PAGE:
APM: Just need structs

Montgomery Conner montgomery.conner at gmail.com
Fri Sep 14 16:38:35 PDT 2007

Ech, shelling-out is so 20th century!  :^)  Yeah, if you're going to be
shelling-out a lot an an array wouldn't buy you much efficiency.  If you
need random access to the data you can do it most easily with a hash of
(anonymous) hashes like this:

%object_type1 = (
 id1 => { fs => $filespec, cl => $changelist, bg => $bug_no },
id2 => { fs => $filespec, cl => $changelist, bg => $bug_no },
id3 => { fs => $filespec, cl => $changelist, bg => $bug_no },
id4 => { fs => $filespec, cl => $changelist, bg => $bug_no },
id5 => { fs => $filespec, cl => $changelist, bg => $bug_no },
id6 => { fs => $filespec, cl => $changelist, bg => $bug_no },

The 'id' can be any unique value you'd like of course... then you can access
(get or set) it like this:

# retrieve a value
my $changelist = $object_type1{id2}->{cl};

# set a value
$object_type1{id5}->{bg} = $new_bug;

# create a new record
$object_type1{id213} = { fs => $filespec, cl => $changelist, bg => $bug_no

...which is pretty efficient, and, I think, straightforward to use.
Alternatively you could opt to use anonymous arrays and access them by

BUT if you want (or need) to optimize this process (i.e. avoid shelling-out)
you might either try the Inline distribution from CPAN (which would allow
you to tie your code into the native language of the objects your dealing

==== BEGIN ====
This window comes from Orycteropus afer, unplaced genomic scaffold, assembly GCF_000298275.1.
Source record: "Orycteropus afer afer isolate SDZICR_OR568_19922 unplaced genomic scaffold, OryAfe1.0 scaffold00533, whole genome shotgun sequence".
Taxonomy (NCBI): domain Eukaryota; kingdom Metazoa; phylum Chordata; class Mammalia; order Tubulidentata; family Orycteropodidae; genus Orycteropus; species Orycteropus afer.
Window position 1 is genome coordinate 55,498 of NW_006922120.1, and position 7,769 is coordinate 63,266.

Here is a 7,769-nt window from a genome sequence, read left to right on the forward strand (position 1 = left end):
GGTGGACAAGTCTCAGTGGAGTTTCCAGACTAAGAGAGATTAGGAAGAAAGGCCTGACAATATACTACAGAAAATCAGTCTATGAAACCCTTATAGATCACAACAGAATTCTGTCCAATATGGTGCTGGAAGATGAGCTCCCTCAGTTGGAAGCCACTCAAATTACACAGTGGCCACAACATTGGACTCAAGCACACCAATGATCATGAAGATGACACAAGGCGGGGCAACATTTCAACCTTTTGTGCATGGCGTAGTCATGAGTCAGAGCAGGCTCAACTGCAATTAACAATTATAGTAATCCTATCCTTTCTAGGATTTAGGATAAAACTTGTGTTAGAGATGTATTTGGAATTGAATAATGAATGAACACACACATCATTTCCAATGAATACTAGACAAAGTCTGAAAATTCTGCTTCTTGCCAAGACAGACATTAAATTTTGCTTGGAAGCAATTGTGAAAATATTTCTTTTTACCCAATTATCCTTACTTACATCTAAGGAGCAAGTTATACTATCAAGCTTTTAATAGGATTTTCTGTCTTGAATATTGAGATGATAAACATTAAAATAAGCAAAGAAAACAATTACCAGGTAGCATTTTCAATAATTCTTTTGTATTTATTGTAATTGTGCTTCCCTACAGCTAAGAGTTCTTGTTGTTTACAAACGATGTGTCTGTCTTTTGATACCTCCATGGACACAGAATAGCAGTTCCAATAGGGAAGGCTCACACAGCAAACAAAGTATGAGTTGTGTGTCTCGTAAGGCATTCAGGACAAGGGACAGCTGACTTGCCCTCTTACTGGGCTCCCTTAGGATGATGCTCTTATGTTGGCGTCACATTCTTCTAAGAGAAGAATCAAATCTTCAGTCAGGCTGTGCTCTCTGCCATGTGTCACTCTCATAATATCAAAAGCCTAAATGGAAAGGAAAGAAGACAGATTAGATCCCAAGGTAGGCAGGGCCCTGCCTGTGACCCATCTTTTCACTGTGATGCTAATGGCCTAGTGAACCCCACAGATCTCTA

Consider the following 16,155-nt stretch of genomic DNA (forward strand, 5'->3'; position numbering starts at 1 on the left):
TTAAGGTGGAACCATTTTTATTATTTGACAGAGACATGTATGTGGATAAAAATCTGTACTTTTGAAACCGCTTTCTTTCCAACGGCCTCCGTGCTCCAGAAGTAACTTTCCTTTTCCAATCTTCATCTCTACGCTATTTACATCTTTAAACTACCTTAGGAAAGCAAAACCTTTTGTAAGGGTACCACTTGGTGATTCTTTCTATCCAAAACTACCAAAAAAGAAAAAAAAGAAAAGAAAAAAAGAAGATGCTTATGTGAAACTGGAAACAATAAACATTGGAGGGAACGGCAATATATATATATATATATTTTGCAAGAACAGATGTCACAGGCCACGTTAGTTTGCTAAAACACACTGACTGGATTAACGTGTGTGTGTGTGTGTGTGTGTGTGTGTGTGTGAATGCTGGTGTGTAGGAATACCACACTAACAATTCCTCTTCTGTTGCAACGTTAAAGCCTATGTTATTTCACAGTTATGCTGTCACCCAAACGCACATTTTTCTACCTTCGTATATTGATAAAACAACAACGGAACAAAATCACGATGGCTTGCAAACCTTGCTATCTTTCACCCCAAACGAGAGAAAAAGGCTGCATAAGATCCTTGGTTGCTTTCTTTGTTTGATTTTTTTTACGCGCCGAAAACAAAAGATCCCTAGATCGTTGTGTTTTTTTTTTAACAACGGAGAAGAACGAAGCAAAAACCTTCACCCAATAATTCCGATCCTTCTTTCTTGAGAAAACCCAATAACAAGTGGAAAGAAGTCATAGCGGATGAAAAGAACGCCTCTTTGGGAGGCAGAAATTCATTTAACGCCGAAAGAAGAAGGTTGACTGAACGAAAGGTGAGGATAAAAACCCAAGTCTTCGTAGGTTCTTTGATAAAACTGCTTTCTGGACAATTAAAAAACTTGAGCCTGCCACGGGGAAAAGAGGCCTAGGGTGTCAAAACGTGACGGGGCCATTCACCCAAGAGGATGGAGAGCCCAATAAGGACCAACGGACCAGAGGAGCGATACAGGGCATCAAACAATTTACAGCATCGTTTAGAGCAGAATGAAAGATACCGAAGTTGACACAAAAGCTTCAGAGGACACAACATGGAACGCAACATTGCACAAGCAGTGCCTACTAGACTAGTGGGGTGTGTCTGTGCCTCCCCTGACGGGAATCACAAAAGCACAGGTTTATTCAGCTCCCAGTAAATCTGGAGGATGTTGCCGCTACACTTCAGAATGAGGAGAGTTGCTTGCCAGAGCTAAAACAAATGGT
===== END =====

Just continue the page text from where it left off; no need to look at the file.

with via an XSub wrapper),  or if this only interacts with Perforce you
could avoid reinventing the wheel and just use something in the P4 namespace
from CPAN. Like this guy:

Hope that helps,

On 9/14/07, tmcd at panix.com <tmcd at panix.com> wrote:
> On Thu, 13 Sep 2007, Montgomery Conner <montgomery.conner at gmail.com>
> wrote:
> > If you don't require encapsulation the easiest (and most efficient)
> > solution would be to forgo building an object to hold this data:
> > there would be no point and there is a semi-trivial amount of
> > overhead in doing so.
> Micro-optimization leads to micro-results.  What's going to dominate
> the runtime of this program is the many many `...` and
> open(IN, "...|") calls to external programs.
> > You could use an array instead.
> The three types of objects:
> - Filespecs like //depot/dev/foo/bar.java#3
>   That's a dead giveaway that it's Perforce.
> - Changelist numbers like 67890
> - Bug numbers like 12345
> A filespec is associated with a changelist.  A changelist may be
> associated with a bug.  I have to do system("p4 ...") to find out what
> objects exist and their associations.  I need to be able to query
> whether I've dealt with an object before, so lookup must be efficient.
> There's different data that I want to store with each object type.
> Filespecs obviously wouldn't work as array indices, and searching
> array values would be ugly to work with.  The changelist numbers and
> bug numbers could work as arrays, but I was thinking of hashes anyway.
> --
> Tim McDaniel; Reply-To: tmcd at panix.com
> _______________________________________________
> Austin mailing list
> Austin at pm.org
> http://mail.pm.org/mailman/listinfo/austin
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